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Graphic Object Layout with Interactive Genetic Algorithms
 In Proceedings of the 1992 IEEE Workshop on Visual Languages
, 1992
"... Automatic graphic object layout methods have long been studied in many application areas in which graphic objects should be laid out to satisfy the constraints specific to each application. In those areas, carefully designed layout algorithms should be used to satisfy each application's constraints. ..."
Abstract

Cited by 16 (2 self)
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Automatic graphic object layout methods have long been studied in many application areas in which graphic objects should be laid out to satisfy the constraints specific to each application. In those areas, carefully designed layout algorithms should be used to satisfy each application's constraints. However, those algorithms tend to be complicated and not reusable for other applications. Moreover, it is difficult to add each user's preferences to the layout scheme of the algorithm. To overcome these difficulties, we developed a generalpurpose interactive graphic layout system GALAPAGOS based on genetic algorithms. GALAPAGOS is generalpurpose because graphic objects are laid out not by specifying how to lay them out, but just by specifying the preferences for the layout. GALAPAGOS can not only lay out complicated graphs automatically, but also allow users to modify the constraints at run time so that users can tell the system their own preferences.
Upward Planar Drawing of Single Source Acyclic Digraphs
, 1990
"... A upward plane drawing of a directed acyclic graph is a straight line drawing in the Euclidean plane such that all directed arcs point upwards. Thomassen [30] has given a nonalgorithmic, graphtheoretic characterization of those directed graphs with a single source that admit an upward drawing. We ..."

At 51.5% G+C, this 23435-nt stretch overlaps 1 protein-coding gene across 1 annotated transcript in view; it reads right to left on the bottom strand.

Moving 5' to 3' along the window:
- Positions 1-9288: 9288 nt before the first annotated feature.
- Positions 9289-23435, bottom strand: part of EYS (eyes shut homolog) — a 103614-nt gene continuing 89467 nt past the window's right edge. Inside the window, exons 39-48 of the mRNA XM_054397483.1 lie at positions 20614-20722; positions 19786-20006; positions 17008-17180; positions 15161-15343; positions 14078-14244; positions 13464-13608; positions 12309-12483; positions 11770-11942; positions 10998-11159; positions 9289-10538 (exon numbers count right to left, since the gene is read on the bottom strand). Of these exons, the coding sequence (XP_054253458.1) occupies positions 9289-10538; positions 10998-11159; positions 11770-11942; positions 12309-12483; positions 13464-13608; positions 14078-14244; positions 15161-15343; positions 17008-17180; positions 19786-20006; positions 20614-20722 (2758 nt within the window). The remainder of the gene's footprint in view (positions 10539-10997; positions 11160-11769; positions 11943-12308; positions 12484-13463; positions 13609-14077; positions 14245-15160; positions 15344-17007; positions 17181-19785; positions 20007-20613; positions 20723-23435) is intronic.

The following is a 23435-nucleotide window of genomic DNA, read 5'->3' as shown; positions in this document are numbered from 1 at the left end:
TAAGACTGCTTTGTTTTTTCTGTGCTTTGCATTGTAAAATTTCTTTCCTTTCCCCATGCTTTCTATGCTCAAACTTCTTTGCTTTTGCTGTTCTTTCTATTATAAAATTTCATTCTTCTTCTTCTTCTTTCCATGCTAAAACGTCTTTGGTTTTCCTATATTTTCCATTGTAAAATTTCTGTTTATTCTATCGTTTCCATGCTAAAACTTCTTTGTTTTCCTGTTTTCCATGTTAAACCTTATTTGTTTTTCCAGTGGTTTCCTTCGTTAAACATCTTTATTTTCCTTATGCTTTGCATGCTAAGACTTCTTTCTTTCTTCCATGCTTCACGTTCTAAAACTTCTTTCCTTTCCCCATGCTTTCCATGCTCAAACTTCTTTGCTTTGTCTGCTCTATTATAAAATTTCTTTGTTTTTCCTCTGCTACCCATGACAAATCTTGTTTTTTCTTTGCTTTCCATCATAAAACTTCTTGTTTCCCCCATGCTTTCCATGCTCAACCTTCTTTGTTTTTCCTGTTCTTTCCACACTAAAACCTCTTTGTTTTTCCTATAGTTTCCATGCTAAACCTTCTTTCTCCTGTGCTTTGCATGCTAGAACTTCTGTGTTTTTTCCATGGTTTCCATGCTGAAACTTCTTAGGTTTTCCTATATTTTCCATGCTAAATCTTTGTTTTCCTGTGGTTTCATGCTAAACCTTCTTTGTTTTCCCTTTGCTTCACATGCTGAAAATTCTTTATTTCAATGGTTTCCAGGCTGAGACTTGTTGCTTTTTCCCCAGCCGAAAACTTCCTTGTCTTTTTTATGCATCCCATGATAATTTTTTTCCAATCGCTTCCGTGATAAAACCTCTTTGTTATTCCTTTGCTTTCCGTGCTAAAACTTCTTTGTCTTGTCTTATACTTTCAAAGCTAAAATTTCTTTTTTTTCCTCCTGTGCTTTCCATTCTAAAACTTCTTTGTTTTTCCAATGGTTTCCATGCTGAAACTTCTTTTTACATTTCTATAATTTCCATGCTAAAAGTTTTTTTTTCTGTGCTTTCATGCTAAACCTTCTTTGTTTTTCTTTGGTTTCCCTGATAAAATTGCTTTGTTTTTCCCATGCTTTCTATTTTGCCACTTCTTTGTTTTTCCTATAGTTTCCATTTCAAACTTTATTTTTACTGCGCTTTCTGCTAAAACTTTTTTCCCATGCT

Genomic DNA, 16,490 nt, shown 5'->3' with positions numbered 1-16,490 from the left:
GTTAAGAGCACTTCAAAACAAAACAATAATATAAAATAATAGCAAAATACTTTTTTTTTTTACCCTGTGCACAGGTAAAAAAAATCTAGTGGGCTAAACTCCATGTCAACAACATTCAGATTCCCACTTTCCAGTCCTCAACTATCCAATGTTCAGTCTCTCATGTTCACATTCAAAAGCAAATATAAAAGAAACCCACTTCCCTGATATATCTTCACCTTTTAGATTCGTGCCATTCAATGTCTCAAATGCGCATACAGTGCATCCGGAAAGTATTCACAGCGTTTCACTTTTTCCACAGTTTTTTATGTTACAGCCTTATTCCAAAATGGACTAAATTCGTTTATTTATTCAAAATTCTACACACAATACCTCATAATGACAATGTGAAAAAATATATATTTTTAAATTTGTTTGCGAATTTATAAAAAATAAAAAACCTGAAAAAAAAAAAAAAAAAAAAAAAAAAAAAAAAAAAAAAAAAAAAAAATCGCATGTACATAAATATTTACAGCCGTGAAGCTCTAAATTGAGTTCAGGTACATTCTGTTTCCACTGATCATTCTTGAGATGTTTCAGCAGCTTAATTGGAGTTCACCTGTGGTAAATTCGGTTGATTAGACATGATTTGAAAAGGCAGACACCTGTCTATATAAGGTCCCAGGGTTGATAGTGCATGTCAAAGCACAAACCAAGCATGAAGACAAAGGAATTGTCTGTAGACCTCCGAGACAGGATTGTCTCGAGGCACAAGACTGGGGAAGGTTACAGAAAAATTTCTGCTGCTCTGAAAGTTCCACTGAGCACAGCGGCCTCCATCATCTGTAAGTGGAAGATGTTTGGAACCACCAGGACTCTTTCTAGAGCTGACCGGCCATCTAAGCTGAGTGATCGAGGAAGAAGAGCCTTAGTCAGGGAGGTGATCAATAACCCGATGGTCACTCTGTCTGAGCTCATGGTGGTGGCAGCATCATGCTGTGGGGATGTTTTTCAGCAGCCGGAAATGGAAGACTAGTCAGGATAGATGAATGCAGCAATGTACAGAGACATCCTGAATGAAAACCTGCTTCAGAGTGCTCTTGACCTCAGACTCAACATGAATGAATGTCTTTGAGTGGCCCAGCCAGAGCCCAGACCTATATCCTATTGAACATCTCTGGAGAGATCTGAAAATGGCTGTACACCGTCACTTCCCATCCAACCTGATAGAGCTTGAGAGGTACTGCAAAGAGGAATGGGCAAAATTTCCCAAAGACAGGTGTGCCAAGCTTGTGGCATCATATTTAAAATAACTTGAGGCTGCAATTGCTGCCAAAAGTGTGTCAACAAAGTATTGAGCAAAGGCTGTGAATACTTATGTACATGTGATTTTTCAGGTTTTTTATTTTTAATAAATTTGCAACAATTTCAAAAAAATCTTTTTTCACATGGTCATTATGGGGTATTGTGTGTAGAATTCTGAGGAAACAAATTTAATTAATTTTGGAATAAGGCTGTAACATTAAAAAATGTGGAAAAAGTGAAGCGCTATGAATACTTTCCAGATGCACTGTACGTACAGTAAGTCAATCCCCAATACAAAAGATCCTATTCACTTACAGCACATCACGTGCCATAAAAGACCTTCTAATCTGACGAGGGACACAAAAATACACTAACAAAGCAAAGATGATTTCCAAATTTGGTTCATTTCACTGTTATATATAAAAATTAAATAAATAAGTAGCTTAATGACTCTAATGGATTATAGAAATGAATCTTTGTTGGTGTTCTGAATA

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Cited by 15 (1 self)
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A upward plane drawing of a directed acyclic graph is a straight line drawing in the Euclidean plane such that all directed arcs point upwards. Thomassen [30] has given a nonalgorithmic, graphtheoretic characterization of those directed graphs with a single source that admit an upward drawing. We present an efficient algorithm to test whether a given singlesource acyclic digraph has a plane upward drawing and, if so, to find a representation of one such drawing. The algorithm decomposes the graph into biconnected and triconnected components, and defines conditions for merging the components into an upward drawing of the original graph. For the triconnected components we provide a linear algorithm to test whether a given plane representation admits an upward drawing with the same faces and outer face, which also gives a simpler (and algorithmic) proof of Thomassen's result. The entire testing algorithm (for general single source directed acyclic graphs) operates in O(n²) time and...